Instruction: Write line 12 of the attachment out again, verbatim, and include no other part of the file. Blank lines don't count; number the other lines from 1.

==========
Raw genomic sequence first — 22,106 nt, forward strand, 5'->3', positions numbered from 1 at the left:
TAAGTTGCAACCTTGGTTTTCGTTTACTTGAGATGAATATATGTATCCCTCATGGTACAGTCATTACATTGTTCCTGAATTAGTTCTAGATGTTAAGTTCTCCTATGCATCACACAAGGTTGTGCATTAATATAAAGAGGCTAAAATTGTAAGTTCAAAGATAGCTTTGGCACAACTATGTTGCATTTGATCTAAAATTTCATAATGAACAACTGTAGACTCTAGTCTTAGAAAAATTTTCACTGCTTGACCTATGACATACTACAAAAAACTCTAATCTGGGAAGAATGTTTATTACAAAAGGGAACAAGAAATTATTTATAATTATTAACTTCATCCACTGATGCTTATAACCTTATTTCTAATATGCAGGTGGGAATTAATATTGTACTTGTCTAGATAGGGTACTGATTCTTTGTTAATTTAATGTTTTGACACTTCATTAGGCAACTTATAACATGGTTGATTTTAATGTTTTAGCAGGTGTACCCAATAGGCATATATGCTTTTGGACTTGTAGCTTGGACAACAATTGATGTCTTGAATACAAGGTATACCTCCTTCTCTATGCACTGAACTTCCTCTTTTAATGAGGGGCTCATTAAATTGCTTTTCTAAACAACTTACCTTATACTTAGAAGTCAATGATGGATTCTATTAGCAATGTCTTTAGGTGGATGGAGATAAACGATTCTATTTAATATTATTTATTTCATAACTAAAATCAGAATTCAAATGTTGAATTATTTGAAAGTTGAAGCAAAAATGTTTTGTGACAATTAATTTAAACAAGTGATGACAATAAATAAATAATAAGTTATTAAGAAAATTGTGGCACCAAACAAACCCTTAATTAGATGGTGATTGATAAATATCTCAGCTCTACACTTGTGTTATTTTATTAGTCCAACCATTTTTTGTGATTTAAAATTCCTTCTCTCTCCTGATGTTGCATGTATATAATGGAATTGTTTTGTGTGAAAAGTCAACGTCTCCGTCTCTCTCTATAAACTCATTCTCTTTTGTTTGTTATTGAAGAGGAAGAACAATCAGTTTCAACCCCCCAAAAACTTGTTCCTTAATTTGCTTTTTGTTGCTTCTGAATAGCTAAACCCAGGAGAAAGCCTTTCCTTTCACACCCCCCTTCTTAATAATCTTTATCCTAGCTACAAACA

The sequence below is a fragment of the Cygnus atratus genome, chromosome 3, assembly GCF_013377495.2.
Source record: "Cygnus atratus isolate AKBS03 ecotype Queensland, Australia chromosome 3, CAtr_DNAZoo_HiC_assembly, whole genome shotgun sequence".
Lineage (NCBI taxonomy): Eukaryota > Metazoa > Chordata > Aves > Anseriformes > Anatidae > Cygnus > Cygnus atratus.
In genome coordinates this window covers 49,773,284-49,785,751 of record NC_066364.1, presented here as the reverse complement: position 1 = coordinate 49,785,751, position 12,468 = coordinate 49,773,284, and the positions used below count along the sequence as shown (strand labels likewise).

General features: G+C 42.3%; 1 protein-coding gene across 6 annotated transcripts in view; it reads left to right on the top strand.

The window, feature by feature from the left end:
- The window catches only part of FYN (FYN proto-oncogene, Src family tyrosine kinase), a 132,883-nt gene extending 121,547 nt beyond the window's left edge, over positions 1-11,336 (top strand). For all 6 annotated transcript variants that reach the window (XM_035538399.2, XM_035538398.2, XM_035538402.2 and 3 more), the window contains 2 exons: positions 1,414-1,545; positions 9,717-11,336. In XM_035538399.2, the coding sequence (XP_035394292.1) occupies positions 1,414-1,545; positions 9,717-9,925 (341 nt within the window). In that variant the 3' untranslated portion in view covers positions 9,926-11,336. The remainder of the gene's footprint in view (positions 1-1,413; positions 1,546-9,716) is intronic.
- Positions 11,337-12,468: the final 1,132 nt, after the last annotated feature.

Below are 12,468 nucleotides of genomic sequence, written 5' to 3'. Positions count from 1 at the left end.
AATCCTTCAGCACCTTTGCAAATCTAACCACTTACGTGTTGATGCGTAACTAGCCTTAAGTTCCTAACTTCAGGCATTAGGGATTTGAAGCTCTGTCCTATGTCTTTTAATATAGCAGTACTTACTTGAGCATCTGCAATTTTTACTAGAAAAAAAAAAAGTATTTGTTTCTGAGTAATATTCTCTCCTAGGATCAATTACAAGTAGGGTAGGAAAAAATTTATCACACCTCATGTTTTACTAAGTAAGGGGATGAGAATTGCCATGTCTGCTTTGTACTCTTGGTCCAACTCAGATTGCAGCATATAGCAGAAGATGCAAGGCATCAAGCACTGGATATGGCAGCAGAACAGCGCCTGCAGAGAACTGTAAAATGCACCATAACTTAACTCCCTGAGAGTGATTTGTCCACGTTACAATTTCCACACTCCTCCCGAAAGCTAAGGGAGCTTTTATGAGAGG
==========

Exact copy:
AATCCTTCAGCACCTTTGCAAATCTAACCACTTACGTGTTGATGCGTAACTAGCCTTAAGTTCCTAACTTCAGGCATTAGGGATTTGAAGCTCTGTCCTATGTCTTTTAATATAGCAGTACTTACTTGAGCATCTGCAATTTTTACTAGAAAAAAAAAAAGTATTTGTTTCTGAGTAATATTCTCTCCTAGGATCAATTACAAGTAGGGTAGGAAAAAATTTATCACACCTCATGTTTTACTAAGTAAGGGGATGAGAATTGCCATGTCTGCTTTGTACTCTTGGTCCAACTCAGATTGCAGCATATAGCAGAAGATGCAAGGCATCAAGCACTGGATATGGCAGCAGAACAGCGCCTGCAGAGAACTGTAAAATGCACCATAACTTAACTCCCTGAGAGTGATTTGTCCACGTTACAATTTCCACACTCCTCCCGAAAGCTAAGGGAGCTTTTATGAGAGG